KANSAS CITY, Mo. (AP) — Missouri's third largest city is unable to serve more than 12,000 outstanding arrest warrants to people accused of crimes such as shoplifting, traffic infractions and misdemeanor assaults because there is no room for the offenders in the county jail as a result of a bitter dispute between the sheriff and local officials.
The situation is so bad in Springfield, population 165,000, that a local judge told city officials recently that she had one docket of cases with 82 people on it and only eight bothered to show up.
Springfield Police Chief Paul Williams said offenders are thumbing their noses at police.
"They're tearing tickets up in front of people," Williams said. "Officers are frustrated because they can't arrest anyone, judges are frustrated that they can't see people, prosecutors are frustrated. It has just kind of spun out of control."
The chaos stems from a disagreement between Greene County Sheriff Jim Arnott and municipal officials over use of the county jail, which opened in 2001. The city thought it had an agreement with the county that the jail would house Springfield offenders. Arnott said that agreement is worthless because the Missouri constitution gives the sheriff the right to manage the jail. Last April he announced that the county would no longer take municipal prisoners.
Springfield is continuing to arrest offenders for more serious crimes. But the city has lost nearly half a million dollars over the past 11 months in unpaid fines and fees for more minor offenses, according to its finance director, Mary Mannix Decker.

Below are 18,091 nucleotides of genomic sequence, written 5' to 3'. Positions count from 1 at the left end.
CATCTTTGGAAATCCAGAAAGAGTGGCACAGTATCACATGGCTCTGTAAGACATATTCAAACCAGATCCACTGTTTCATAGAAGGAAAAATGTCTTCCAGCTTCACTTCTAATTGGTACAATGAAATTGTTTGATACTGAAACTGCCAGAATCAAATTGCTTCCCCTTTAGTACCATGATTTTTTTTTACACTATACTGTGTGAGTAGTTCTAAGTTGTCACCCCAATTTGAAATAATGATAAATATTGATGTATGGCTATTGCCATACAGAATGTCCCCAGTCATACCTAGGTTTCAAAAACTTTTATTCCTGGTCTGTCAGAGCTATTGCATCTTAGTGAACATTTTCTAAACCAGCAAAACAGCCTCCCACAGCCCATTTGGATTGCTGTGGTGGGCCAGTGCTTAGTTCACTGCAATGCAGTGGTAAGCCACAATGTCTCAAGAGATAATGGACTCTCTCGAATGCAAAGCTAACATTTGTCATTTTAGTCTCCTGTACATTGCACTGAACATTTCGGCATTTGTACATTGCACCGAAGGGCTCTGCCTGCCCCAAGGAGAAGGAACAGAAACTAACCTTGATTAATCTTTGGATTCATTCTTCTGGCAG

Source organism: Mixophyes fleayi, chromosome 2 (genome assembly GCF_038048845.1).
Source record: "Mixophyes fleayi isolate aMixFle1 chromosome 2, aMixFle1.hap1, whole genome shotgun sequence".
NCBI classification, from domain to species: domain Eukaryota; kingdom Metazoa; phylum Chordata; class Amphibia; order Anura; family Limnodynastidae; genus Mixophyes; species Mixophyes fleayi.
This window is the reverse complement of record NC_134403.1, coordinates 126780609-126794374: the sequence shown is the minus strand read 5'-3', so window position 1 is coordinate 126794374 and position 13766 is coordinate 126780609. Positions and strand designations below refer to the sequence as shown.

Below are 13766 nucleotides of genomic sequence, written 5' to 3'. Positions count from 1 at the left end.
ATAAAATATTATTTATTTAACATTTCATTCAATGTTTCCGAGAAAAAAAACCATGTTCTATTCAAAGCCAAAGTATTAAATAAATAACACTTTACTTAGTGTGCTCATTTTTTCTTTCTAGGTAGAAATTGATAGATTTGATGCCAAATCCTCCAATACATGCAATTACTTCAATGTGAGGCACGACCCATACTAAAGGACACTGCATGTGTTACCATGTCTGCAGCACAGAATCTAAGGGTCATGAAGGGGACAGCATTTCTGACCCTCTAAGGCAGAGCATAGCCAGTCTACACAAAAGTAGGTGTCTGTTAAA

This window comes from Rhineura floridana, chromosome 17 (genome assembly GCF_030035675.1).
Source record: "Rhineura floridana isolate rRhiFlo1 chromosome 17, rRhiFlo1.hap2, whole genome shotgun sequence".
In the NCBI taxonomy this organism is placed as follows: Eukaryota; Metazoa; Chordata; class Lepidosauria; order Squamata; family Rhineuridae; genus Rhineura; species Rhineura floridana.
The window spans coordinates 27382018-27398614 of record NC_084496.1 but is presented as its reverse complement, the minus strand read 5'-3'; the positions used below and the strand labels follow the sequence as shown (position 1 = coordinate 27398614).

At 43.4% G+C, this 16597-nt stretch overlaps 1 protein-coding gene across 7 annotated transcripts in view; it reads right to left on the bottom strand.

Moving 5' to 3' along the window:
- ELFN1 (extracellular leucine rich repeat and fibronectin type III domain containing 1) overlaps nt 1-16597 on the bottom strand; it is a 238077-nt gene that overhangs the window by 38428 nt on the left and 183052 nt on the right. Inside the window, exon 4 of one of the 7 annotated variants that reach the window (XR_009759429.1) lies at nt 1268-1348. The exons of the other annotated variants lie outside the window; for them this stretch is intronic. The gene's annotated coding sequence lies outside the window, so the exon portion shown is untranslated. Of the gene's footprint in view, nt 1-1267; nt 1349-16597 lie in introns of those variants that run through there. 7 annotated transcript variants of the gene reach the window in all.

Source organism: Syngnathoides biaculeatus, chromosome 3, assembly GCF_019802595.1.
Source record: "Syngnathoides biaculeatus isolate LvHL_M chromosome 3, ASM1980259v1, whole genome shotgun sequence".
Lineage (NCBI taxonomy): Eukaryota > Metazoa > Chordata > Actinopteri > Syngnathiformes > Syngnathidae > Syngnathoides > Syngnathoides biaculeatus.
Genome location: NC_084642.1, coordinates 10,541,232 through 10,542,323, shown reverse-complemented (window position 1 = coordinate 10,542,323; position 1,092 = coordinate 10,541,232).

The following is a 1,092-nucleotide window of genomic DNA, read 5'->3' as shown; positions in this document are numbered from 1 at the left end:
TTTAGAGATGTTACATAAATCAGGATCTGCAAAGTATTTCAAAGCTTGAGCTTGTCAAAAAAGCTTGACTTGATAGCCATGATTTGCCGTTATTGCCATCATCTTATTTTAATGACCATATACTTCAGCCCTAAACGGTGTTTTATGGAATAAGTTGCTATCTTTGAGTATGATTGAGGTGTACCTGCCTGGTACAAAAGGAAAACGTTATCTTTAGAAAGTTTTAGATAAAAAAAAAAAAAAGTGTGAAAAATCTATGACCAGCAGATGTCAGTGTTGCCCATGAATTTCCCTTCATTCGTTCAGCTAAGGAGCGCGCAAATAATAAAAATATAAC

The city of Springfield sued Arnott and the Greene County Commission in July. Arnott countersued.
While everyone agrees the county jail is routinely 100 or more inmates over its 601-bed capacity, city officials say Arnott is accepting federal inmates for which the county is paid $61 per day for each prisoner, while the city doesn't pay for municipal offenders. The jail on Tuesday housed 110 federal inmates, according to sheriff's spokeswoman Cpl. Cathy Ussery.
The dispute boiled over this week when police said a man with 12 outstanding municipal warrants hit a Springfield police officer with a pickup truck and dragged him 150 yards.
Springfield Mayor Bob Stevens on Tuesday called a press conference and blamed the sheriff's decision not to accept municipal offenders for allowing the man to be on the street and cause the policeman's serious injuries.
Sheriff Arnott responded that he was deeply offended by the mayor's comments.
It is not clear how the impasse will be ended. City officials say there's not much they can do until the lawsuit is resolved and no court hearing has yet been scheduled.
Overall crime is up slightly in Springfield but there is no way to determine if it is because offenders are not going to jail, the city said.
This version of the story corrects the name of the Springfield mayor in the 10th paragraph.